I programmed VML as well. The problem there is actually that Microsoft left it as a dead dll in the IE deliverable and did not fix bugs. However, as a basic set of XML tags for including via CSS refs into the HTML tree, it worked very nicely until one hit the bugs in the implementation, particularly bubbling of events. MS needs to fix it and extend it to cover the loss of SVG mindshare.
That MS specifications poised to become standards reference working Microsoft products should surprise no one. To do otherwise would be stupid in terms of business and customer support. As to standards support, I don't blame MS any longer. I watched them submit perfectly good designs to the W3C only to be turned away by the minority AnythingButMicrosoft crowd. As a result, we now have XML Schema instead of a better design. If I am any judge, SVG could be smaller and simpler as well. So could VRML, but it is in its third generation now thanks to having stayed OUT of the W3C quaqmire. It provides multiple encodings, profiles, and even XML if you want it. I'm a long time markup wonk, but even I have to admit that XML is a bad fit to graphics.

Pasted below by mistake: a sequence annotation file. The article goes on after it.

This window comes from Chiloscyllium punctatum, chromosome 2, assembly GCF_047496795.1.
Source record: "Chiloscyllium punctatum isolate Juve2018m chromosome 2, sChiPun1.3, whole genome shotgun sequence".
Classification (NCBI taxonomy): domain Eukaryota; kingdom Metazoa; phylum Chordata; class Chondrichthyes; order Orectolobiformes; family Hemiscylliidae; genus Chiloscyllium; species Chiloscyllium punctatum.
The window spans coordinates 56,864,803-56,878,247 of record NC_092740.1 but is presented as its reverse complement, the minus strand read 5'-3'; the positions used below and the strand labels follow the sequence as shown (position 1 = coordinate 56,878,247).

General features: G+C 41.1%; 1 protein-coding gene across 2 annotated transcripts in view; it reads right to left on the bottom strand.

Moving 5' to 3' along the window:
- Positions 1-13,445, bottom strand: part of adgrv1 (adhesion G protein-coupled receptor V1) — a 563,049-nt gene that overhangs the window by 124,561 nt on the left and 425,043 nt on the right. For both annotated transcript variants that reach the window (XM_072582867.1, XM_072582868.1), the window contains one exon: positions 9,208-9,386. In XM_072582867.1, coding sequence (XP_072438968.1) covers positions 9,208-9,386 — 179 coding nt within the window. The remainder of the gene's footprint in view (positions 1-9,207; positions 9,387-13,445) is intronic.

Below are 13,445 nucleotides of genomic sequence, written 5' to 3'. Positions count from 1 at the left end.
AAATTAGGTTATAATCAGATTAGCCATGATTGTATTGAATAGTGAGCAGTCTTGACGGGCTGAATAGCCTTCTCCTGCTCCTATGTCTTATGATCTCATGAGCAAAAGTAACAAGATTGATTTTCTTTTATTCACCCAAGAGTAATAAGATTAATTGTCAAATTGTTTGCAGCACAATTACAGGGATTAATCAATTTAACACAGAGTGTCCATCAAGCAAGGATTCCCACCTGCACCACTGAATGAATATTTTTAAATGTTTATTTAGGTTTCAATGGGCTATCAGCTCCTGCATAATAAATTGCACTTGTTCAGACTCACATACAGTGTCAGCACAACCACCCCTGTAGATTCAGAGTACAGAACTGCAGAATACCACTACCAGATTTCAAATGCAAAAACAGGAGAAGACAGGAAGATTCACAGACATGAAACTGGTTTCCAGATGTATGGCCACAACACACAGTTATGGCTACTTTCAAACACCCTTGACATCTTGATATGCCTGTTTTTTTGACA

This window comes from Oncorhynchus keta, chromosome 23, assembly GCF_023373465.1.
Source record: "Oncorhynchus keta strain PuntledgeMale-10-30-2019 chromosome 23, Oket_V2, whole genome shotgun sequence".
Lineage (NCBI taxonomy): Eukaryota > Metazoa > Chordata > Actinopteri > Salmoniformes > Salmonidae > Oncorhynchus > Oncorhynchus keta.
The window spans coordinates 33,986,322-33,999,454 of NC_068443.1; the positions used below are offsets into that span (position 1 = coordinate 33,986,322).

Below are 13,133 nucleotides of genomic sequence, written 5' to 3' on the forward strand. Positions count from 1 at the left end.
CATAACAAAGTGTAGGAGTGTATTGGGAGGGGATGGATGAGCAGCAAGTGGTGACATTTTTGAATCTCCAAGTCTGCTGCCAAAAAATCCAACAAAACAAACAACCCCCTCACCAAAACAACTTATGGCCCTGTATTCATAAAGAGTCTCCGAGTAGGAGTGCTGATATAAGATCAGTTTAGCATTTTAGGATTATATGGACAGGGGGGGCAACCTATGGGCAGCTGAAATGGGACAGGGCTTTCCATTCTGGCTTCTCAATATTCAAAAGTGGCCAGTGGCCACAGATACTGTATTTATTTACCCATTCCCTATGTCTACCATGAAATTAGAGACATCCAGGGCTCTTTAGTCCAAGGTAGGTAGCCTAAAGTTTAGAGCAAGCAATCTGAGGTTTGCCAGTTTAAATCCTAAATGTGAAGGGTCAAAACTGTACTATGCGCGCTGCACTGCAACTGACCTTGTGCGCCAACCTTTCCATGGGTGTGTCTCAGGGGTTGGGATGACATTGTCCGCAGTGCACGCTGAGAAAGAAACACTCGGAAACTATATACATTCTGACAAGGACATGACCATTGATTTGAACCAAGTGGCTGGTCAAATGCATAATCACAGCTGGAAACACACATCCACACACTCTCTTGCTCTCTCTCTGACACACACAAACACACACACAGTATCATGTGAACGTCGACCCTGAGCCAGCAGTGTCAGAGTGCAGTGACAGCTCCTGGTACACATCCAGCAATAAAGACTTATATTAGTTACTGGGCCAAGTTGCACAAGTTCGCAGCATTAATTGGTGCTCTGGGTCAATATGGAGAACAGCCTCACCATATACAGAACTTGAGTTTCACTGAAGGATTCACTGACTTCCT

As to general public use, do you really really believe that the general public will actually use either of those dcoument standards in day to day work or look at the XML they produce? That is incredibly Quixotic. No admin or tech writer I've ever worked with spends that much time in the export/import format syntax. Programmers and light developers do occasionally. Otherwise it is a button push and a file save for the general public.
But it is a business for me and you. And that is what this Spy vs Spy debate comes down to: one group of programmers and politicians doing the work of the companies that proposed one standard over the needs and purchasing power of the customers of another.
That is a battle you are going to lose.
As to VRML, study it and build with it or quit adding more misinformed punditry that is long on the myths and short on the facts. You disappoint me, Kurt. You are smarter than that and a better engineer. Do your homework. Build some VRML/X3D content but learn how to do it well first. Like any language, it can be done inefficiently as many of us have done, or it can be done well with practice and study.
That is what Raph is being disingenuous about. He wants to sell his own company products as The Standard. Sun wanted their own company product to become a The Standard. Microsoft wants their own company product to become The Standard. That is The Standards Game. We taught them how to play it and now, as the twig was bent so grows the tree.
Who is to blame? We are, Kurt. You, me, Bray, Bosak, Paoli, Berners-Lee and so on down the list. Denying that now is like watching Cheney and Co. tell Scooter Libby how sad it is he is going to jail.